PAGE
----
The subordinate clause acts as the object of "wanted". It has its verb too: "to see". However, as opposed to the main clause, which has a (visible) subject, "I", the subordinate clause has not an overt subject. It has an implied subject, "I", because my "wanting" involves my seeing a lion. What function does "a lion" perform? It receives my seeing, but then it is the direct object of "to see".


  5. Kaylee's Avatar
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    #5

    Re: Infinitive Verbs

    The subordinate clause acts as the object of "wanted". It has its verb too: "to see". However, as opposed to the main clause, which has a (visible) subject, "I", the subordinate clause has not an overt subject. It has an implied subject, "I", because my "wanting" involves my seeing a lion. What function does "a lion" perform? It receives my seeing, but then it is the direct object of "to see".
    Hm, so its:"to see a lion" is the object of "wanted". "To see" is the verb but "I" is an implied subject?

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    #6

    Re: Infinitive Verbs

    Yes, you have understood Corum's (excellent) explanation correctly: 'I' is indeed the implicit subject of the non-finite clause 'to see a lion'.

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    #7

    Re: Infinitive Verbs

    Quote Originally Posted by Kaylee View Post
    The three people tell me "wanted to" is the Infinitive verb,...
    There are some that would argue that WANT to (~ wanna) is similar to a quasi-modal/semi-modal/semi-auxiliary (e.g., 'BE going to (~ gonna); 'like to'):


    a) I want to see.

    • I (subject)
    • want (modal)
    • to (particle)
    • see (base verb)




    The alternative:


    b) I want to see.


    • I (subject)
    • want (verb)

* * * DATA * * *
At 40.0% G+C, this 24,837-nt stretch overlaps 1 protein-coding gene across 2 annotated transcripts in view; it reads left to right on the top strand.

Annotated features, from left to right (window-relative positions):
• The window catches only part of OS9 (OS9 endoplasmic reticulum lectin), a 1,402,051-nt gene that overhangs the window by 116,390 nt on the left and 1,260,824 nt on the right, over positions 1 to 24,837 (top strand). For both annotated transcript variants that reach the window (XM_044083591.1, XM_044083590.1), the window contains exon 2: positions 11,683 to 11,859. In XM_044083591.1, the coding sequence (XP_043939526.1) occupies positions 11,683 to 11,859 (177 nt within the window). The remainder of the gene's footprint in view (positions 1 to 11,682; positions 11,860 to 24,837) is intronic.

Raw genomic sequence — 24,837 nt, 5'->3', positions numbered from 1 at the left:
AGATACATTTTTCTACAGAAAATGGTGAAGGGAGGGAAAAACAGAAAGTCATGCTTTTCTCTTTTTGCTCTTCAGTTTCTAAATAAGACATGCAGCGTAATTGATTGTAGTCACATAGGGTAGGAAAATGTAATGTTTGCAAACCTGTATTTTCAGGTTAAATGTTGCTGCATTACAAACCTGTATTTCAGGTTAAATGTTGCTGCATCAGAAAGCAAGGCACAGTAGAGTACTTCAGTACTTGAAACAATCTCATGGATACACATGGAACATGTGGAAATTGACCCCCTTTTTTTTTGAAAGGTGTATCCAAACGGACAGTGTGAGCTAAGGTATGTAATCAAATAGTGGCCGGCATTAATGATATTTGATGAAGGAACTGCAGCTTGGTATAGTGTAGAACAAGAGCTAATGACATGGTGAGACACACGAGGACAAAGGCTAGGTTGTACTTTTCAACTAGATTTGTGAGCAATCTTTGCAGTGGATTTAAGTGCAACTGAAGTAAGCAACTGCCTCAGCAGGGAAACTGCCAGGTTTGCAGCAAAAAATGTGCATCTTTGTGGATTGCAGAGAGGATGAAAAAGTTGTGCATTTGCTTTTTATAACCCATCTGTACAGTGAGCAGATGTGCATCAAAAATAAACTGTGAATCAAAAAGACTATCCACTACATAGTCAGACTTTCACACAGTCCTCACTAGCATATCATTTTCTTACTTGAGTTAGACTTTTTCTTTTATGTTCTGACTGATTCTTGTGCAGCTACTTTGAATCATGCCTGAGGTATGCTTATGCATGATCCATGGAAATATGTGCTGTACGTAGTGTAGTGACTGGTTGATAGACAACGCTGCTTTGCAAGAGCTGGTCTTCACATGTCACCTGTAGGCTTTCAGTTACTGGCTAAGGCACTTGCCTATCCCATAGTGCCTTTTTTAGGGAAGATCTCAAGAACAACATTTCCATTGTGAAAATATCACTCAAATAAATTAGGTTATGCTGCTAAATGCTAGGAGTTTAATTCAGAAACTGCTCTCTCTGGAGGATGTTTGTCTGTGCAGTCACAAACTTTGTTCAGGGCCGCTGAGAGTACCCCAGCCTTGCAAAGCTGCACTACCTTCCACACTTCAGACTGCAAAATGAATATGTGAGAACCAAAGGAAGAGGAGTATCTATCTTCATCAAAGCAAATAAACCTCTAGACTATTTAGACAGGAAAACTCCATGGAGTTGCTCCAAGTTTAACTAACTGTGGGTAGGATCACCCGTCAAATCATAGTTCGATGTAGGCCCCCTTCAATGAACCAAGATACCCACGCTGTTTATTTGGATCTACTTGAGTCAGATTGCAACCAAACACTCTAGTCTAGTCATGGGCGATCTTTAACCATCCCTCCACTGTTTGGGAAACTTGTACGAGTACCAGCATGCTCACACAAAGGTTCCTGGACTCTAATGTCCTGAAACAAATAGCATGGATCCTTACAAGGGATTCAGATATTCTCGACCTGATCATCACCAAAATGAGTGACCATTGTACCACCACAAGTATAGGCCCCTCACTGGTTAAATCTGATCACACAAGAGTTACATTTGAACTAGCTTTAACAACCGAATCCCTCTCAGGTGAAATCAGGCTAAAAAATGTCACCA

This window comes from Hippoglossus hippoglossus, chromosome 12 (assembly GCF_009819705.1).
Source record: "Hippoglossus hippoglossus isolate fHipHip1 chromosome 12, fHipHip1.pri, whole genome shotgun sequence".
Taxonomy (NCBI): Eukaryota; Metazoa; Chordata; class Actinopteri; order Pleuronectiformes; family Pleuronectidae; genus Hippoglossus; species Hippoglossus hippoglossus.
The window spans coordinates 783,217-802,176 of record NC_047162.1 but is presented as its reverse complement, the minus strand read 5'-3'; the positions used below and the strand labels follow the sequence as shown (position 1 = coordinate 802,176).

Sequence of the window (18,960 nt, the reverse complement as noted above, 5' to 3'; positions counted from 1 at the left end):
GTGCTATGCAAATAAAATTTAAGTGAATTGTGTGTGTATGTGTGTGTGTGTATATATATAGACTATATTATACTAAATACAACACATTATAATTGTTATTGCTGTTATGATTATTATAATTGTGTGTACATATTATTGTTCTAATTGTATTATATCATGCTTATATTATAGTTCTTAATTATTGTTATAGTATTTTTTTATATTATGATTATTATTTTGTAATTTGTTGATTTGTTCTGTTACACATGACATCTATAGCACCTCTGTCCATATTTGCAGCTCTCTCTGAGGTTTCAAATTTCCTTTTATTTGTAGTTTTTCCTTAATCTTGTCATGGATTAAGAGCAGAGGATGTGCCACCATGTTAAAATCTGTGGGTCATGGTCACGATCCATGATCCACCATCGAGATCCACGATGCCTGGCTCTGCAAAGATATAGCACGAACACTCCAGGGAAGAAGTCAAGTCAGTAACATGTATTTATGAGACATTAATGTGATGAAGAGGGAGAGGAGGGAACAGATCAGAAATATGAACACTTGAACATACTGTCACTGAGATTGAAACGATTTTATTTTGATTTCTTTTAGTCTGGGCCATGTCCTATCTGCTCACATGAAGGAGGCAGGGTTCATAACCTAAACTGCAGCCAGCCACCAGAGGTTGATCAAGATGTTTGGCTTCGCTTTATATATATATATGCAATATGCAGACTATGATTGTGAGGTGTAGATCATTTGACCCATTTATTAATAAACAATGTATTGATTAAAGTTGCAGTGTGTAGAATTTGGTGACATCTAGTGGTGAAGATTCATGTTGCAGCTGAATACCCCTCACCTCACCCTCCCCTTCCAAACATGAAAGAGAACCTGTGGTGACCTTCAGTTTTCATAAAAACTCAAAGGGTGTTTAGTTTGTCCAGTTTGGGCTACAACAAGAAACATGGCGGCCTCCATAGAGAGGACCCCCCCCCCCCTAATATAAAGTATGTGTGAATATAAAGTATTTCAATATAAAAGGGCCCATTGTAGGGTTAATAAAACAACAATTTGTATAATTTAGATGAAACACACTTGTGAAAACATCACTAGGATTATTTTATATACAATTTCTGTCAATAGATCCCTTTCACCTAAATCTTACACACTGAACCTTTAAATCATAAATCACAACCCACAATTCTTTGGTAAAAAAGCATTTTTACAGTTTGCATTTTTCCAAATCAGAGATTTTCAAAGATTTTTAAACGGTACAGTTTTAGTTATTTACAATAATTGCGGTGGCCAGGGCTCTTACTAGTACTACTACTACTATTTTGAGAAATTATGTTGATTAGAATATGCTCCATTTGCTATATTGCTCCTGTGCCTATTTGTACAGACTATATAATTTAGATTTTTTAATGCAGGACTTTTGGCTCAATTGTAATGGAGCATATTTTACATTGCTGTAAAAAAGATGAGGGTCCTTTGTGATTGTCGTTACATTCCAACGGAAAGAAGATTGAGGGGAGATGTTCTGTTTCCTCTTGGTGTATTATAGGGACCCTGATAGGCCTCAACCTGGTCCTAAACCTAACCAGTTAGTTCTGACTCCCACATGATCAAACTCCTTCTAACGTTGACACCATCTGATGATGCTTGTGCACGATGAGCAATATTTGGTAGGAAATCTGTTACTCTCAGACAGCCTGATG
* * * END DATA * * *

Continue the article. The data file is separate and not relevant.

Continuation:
• to see (infinitive marker)

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    #8

    Re: Infinitive Verbs

    Quote Originally Posted by lauralie2 View Post
    There are some that would argue that WANT to (~ wanna) is similar to a quasi-modal/semi-modal/semi-auxiliary (e.g., 'BE going to (~ gonna); 'like to')
    Are there any serious writers on grammar who argue this?

    It seems to me that if one were to include two catenative verbs (like and want) in some form of quasi-/semi- modal/auxiliary class, one would have to include so many verbs that the class itself would be valueless in terms of analysis.

  8. lauralie2's Avatar
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    #9

    Re: Infinitive Verbs

    Quote Originally Posted by fivejedjon View Post
    Are there any serious writers on grammar who argue this?
    Go back to the post and click on 'some'. It's a link.

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    #10

    Re: Infinitive Verbs

    I want to see a lion.
    I want a seeing of the lion.

    Looks like not even a catenative, lauralie. I think "want" is closer to a main varb than a semi-modal.

    Semi-modals are introduced by "be" or "have" and they satisfy seven criterions for auxiliaries:

    1. Operator in negation with not
    2. Negative and verb contractions
    3. Inversion of subject and operator
    4. Emphatic positive
    5. Operator in reduced clauses
    6. Pre-adverb position
    7. Quantifier position

    AFAIK, want can perform none of these.